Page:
SONGS

Mun (Me) is about the person making the decisions in one’s life. The right answer for all of us is mun (me). This yoik was made by my youngest daughter when she was quite young, before developing to a song about life. In the end, who makes the choices? Who loves, wants and decides what occurs constantly in my own life? Mun.

Ale mana (Don't Go) is about nearly losing someone you love, and all the feelings around it. It's about the longing, all the questions and the love you have for the other one.

Romsa (Tromsø) came to me when I was taking a walk through the beautiful nature of Tromsø. The yoik emerged first, the final song eventually turned into a tribute to Tromsø. 

Ráhkisvuohta (lea stuorit go buot) - Love (is Bigger than Everything) is about discovering love for one self after heartbreak and the inner healing following losing one’s love. If you cannot love another person, then love yourself – because love is strong and so are you.

Guovssahas (Northern Lights) is about the magical Aurora Borealis we have in the North. The beauty and colours she - The Green Lady - displays when she gracefully dances and freely flies above us, and the way she can softly touch our soul in a special way - if we let her.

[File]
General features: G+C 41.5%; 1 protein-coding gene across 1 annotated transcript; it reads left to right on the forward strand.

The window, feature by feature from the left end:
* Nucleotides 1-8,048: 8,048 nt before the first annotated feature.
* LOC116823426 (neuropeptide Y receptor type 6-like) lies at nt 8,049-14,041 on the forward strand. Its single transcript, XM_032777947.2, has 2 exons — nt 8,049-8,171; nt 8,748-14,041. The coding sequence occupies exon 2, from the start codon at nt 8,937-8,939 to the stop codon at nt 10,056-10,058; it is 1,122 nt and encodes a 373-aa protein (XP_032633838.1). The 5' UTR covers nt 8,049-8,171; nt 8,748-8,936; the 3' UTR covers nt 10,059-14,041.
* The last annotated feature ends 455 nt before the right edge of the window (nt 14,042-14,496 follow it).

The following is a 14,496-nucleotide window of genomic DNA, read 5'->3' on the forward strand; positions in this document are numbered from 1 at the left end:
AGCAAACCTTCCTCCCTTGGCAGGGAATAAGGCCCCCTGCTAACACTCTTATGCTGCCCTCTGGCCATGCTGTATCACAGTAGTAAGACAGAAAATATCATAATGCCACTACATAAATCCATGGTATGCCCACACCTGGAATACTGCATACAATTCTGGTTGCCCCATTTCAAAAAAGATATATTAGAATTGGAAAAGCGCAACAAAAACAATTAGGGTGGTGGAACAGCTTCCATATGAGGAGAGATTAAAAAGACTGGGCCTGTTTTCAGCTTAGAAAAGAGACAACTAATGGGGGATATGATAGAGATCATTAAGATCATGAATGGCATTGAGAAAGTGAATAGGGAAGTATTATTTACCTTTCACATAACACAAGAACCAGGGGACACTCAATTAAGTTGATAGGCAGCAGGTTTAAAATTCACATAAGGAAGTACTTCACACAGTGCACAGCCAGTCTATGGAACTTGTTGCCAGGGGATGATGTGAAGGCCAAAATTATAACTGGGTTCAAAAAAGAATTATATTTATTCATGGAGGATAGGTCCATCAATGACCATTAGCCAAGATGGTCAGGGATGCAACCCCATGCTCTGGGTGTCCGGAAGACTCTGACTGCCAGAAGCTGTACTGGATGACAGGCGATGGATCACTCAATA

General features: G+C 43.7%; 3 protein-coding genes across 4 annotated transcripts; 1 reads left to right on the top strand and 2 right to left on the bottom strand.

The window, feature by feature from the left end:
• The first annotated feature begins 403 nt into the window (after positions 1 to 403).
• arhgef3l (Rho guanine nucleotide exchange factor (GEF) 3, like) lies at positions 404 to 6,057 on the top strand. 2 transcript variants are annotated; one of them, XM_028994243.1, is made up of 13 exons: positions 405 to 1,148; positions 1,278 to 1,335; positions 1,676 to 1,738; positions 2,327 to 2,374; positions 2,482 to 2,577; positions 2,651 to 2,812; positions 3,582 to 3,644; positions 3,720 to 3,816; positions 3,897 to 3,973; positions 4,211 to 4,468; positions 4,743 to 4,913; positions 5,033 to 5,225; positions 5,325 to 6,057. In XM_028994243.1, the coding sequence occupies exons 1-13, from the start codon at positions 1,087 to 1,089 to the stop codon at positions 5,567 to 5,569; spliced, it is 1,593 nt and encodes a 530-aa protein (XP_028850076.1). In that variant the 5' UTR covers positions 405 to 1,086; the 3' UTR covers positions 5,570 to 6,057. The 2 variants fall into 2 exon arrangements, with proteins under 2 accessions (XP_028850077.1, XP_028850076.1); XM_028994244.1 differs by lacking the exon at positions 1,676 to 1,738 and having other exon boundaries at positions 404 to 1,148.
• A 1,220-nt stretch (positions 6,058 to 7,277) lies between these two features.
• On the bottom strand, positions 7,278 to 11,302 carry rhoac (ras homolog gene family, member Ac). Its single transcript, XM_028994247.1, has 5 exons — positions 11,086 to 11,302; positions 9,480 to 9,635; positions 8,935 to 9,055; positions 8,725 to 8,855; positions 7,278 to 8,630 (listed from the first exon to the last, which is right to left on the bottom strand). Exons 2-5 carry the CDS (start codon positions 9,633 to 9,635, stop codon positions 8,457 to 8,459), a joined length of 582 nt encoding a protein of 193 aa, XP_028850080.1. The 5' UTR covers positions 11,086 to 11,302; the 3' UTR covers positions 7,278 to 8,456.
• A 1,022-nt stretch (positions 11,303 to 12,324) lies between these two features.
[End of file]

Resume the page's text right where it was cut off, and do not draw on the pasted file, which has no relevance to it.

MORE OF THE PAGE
Boađe mu lusa (Come to Me) is about a woman who cares for someone, and decides to go for it. The energy is very intense and pure. “Mun ja don” means “me and you” in Sámi.

Illu (Joy) is a song about joy. Do you feel it? The joy? If not, start now. Dare to show it - dare to share your amazing smile - dare to live. Joy creates more joy.

Piera Jovnna is a yoik dedicated to a friend of mine.

Sápmelaččat (The Sami people) - featuring Mikkel Gaup - is about the Sámi people, their lifestyle in nature up North, and a strong and pleading wish not to destroy it. Our nature is pure and still untouched in several areas, so let us keep it holy. Lastly, this song is an homage to the strong, proud and powerful Sami people.  

Mu nieiddaide (To my Girls) is a yoik to my daughters. It came to me when I was on a tour some years ago. When there are no words, a yoik comes to me. The longing for my children surfaced in this one. So this is a mother’s yoik to her children.

Funded by Sametinget